"A rich, complex series of discussions of one of the most pressing subjects of Indigenous decolonization today… McKegney’s twenty-two in-depth conversations with Indigenous artists, activists, and intellectuals both inside the academy and in community are each tremendously useful in helping readers understand what is at stake in the ways we define Indigenous masculinities, celebrate them, critique them, construct them within our families and in our communities, and live them as men."

Christopher B Teuton, University of North Carolina at Chapel Hill

"McKegney interviews male and female educators, artists (including writers such Joseph Boyden, Lee Maracle and Tomson Highway), scholars, social workers, elders, and others who attest to the myriad conceptions of indigenous manhood that range from the affirmingly spiritual to the purposefully vulnerable. [...] Many a fascinating discussion about modern indigenous identities."

Publishers Weekly

Masculindians is not a book about tragic masculinities. Rather, the contributors share compelling stories of beautiful and healthy masculinities disrupted by colonization. Their stories speak of resilience and resistance and resurgence.”

P. Kelly Mitton, The Goose

"A valuable contribution to Indigenous masculinity studies. Very few texts focus on Indigenous manhood and masculinities, and this book provides an opportunity to expand this area of study and to engage in conversations on Indigenous community and Native nation building."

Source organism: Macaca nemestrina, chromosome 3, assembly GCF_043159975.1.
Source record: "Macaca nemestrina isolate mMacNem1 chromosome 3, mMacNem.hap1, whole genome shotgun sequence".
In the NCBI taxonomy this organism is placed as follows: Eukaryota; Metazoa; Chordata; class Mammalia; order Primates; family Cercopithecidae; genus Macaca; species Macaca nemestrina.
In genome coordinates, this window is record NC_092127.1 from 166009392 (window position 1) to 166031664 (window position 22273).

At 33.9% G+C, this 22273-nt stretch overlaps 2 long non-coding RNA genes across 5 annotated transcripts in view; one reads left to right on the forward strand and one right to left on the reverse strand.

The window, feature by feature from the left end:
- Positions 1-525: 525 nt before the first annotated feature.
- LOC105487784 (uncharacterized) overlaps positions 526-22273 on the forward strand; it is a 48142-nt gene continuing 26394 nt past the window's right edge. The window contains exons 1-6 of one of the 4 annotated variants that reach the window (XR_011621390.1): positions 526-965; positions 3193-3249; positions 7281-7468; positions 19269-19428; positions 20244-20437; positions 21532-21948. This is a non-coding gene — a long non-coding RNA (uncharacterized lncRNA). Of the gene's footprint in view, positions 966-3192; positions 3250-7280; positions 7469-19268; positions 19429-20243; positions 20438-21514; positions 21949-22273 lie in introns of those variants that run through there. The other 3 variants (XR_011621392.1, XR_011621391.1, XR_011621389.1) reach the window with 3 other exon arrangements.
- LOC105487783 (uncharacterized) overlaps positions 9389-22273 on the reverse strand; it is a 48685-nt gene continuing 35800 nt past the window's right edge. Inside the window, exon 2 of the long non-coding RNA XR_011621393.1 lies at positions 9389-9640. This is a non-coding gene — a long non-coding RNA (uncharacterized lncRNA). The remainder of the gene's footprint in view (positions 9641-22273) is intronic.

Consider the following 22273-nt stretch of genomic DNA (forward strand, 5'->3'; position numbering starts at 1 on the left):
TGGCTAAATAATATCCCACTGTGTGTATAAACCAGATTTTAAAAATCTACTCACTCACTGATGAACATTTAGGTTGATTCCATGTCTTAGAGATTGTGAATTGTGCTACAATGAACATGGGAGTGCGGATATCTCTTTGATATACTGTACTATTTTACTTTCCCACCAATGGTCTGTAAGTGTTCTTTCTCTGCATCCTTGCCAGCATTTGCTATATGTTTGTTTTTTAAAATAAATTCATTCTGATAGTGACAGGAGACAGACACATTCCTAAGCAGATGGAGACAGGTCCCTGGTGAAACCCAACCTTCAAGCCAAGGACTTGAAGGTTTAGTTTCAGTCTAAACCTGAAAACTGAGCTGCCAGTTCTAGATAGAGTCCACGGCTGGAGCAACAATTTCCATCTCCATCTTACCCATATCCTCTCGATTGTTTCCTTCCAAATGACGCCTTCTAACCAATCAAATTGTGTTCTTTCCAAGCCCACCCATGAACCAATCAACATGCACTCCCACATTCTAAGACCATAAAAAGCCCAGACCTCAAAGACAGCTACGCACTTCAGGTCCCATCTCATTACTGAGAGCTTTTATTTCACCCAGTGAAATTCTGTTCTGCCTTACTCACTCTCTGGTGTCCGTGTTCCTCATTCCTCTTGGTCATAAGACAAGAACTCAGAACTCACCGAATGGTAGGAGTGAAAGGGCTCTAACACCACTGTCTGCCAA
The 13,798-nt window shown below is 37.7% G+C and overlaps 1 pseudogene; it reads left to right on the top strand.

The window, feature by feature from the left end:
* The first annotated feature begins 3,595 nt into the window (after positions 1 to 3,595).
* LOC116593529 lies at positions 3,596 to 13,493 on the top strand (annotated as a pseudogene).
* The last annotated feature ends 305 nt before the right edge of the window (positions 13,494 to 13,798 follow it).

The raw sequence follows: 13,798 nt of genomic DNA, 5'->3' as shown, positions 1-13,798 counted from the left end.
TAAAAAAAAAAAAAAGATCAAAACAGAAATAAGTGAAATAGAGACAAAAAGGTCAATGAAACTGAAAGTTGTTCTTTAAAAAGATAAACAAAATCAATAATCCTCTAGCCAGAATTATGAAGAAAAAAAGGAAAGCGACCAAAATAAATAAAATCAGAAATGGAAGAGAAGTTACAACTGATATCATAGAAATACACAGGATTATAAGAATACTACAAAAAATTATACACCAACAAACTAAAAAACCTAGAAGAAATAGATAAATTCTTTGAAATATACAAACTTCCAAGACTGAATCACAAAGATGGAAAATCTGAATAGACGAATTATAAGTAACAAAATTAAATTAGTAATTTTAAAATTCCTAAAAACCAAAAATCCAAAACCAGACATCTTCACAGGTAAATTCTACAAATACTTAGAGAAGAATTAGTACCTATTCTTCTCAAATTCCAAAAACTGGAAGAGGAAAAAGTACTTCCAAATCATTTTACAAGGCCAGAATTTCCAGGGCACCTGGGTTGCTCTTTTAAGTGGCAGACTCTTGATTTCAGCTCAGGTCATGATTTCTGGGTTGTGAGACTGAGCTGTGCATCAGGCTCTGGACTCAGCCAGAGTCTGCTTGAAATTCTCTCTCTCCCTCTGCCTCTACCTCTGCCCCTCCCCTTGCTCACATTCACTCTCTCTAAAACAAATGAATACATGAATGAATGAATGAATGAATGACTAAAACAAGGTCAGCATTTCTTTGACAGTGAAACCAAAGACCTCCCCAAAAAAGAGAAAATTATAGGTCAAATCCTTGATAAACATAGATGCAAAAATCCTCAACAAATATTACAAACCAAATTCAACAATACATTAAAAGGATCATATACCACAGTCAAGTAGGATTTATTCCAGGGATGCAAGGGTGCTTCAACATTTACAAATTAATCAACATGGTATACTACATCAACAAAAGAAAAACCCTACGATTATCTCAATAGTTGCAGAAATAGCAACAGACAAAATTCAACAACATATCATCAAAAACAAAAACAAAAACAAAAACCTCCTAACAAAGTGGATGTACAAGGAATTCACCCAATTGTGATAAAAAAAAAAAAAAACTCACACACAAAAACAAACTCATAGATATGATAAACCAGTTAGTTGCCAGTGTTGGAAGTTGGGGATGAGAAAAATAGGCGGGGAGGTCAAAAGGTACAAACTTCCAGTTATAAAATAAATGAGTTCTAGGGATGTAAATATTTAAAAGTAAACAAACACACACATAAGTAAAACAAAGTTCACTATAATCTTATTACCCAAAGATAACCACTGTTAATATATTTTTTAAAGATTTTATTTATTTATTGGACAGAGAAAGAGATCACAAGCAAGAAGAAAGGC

Lloyd L. Lee, Wicazo Sa Review

"Masculindians is a collection of twenty-three conversations with Indigenous women and men from throughout North America and Oceania, Two-Spirit and straight people, as well as artists and scholars who talked about, among other things, Indigenous masculinity. The chapters are more than conversations. They are artifacts from which we can later draw meaning in order to reimagine Indigenous masculinity's pluralisms, possibilities, and potentials."

Kyle T. Mays, Native American and Indigenous Studies

“Distills the acumen of the scholars, journalists, playwrights, authors, poets, mothers, fathers, and sons who sat with him and identified, and commiserated on, the paradigms of maleness and manliness.”

Eldon Yellowhorn, BC Studies

“A strong beginning to the work of critical studies of Indigenous masculinities.”

John Gamber, Transmotion

About the Authors